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If only the Players were a major ...

PONTE VEDRA BEACH, Fla. – There is an entire genre in science-fiction writing called alternative history. I read one alt-history novel about how the Civil War would’ve been different if the South had been outfitted with modern automatic weapons sent back from the future by some agenda-driven German racists.

Let me ruin the thick suspense: The South wins convincingly.

Here’s another “what-if" concept for you: How would golf be different today if the Tournament Players Championship (now known simply as the Players) had been designated as a major championship when it was born in 1974?

One thing that would’ve been different is that we would’ve had four decades of traditionalists whining about the Players being considered a major in the same breath with ancient events such as the Masters and the Opens instead of four decades of PGA Tour backers (including players, especially those who won the Players) trying to convince us that it deserves major status.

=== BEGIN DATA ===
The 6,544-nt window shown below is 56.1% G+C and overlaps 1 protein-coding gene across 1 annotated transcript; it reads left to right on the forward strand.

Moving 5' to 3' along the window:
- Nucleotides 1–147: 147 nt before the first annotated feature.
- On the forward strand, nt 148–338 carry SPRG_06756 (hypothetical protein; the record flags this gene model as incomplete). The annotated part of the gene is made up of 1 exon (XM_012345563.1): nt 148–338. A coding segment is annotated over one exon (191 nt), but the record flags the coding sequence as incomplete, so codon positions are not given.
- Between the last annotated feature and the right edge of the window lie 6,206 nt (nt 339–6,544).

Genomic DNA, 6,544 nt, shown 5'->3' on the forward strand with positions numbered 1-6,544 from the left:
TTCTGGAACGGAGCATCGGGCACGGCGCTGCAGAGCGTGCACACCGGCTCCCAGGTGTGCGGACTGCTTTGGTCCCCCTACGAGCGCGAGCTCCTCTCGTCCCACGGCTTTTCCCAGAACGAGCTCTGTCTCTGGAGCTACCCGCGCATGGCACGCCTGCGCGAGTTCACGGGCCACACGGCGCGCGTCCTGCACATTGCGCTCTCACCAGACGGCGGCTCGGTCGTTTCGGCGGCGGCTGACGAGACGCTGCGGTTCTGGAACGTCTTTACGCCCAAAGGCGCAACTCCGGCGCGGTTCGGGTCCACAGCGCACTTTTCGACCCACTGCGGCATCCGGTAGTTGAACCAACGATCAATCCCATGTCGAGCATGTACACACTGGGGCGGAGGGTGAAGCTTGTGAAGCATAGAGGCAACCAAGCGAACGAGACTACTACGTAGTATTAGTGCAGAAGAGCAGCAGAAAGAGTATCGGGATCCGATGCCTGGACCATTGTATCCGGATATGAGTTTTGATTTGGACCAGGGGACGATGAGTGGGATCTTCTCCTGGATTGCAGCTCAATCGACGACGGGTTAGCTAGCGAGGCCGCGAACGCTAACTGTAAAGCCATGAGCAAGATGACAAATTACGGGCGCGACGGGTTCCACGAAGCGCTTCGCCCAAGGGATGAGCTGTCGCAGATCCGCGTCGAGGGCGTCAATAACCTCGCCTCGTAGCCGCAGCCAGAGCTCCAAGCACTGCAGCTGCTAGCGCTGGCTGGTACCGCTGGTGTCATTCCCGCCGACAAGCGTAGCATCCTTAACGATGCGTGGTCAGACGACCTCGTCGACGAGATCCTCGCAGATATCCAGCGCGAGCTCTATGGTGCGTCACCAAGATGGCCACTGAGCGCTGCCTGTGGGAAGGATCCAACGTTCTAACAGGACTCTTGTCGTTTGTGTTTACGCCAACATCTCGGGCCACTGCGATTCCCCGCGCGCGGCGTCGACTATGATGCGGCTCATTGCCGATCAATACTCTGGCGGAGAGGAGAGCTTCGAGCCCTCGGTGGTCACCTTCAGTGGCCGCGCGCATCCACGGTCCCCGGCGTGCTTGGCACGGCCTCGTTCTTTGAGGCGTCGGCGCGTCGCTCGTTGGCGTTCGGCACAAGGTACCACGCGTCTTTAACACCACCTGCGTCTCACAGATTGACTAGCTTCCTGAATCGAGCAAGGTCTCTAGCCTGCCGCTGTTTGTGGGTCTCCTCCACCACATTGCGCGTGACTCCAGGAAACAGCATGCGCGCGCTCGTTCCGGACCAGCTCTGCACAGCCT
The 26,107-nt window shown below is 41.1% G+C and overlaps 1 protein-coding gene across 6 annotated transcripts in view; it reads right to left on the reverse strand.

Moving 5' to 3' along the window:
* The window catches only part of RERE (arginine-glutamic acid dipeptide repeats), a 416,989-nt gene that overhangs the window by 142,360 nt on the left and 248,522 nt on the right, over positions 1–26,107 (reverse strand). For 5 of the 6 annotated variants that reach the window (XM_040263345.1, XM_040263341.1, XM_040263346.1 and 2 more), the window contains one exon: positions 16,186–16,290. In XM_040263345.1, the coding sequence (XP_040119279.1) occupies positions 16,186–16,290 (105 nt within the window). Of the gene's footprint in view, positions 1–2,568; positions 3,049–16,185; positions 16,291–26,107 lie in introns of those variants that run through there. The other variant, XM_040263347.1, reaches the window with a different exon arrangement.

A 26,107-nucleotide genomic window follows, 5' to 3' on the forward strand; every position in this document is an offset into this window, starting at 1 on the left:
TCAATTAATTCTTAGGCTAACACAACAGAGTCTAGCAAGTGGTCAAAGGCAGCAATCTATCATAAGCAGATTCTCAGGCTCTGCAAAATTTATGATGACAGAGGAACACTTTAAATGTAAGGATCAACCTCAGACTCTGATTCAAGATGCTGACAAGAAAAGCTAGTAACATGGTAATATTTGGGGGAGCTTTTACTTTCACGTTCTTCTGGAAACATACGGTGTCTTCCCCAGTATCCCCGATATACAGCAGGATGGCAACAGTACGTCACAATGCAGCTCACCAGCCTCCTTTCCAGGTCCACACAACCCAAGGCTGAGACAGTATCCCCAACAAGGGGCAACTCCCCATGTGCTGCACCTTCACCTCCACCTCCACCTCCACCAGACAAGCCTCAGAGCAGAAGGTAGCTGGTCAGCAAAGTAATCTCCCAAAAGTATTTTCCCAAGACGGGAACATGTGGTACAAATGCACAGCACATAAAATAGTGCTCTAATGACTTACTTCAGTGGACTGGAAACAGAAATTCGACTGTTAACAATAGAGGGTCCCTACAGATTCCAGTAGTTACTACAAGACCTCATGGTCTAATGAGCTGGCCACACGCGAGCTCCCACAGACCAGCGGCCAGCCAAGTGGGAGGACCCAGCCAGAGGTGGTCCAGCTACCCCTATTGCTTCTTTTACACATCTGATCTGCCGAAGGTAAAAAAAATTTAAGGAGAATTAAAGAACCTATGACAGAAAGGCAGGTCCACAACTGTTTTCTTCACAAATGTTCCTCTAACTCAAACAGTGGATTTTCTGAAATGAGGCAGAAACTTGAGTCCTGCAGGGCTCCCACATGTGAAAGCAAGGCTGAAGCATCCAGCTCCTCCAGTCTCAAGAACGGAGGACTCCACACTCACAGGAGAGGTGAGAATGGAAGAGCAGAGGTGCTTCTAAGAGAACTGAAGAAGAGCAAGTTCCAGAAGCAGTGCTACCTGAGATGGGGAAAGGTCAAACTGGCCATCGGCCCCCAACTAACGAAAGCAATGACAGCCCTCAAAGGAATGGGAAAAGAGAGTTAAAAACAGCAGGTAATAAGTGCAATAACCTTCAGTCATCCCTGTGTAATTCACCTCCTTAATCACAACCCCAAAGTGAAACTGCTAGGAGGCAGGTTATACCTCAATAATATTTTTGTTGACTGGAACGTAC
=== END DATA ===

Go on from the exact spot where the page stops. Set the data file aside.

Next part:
Wasted breath, either way.

Some historical implications of such a what-if happening might surprise you, however:

Eighteen no longer would be a Holy Grail golf number, as in 18 major professional titles won by Jack Nicklaus. Instead, it would be a more Las Vegas-friendly number: 21. Nicklaus won three of the first five TPCs, as they were called then, thus boosting his total. When Nicklaus captured the 1986 Masters at age 46, it would’ve been No. 21, not No. 18. 

And maybe a young Eldrick Woods would’ve picked a less daunting goal to tack onto his bedroom wall growing up, or maybe he would’ve made sure that he had a better finishing kick to his still-in-progress (sort of) career.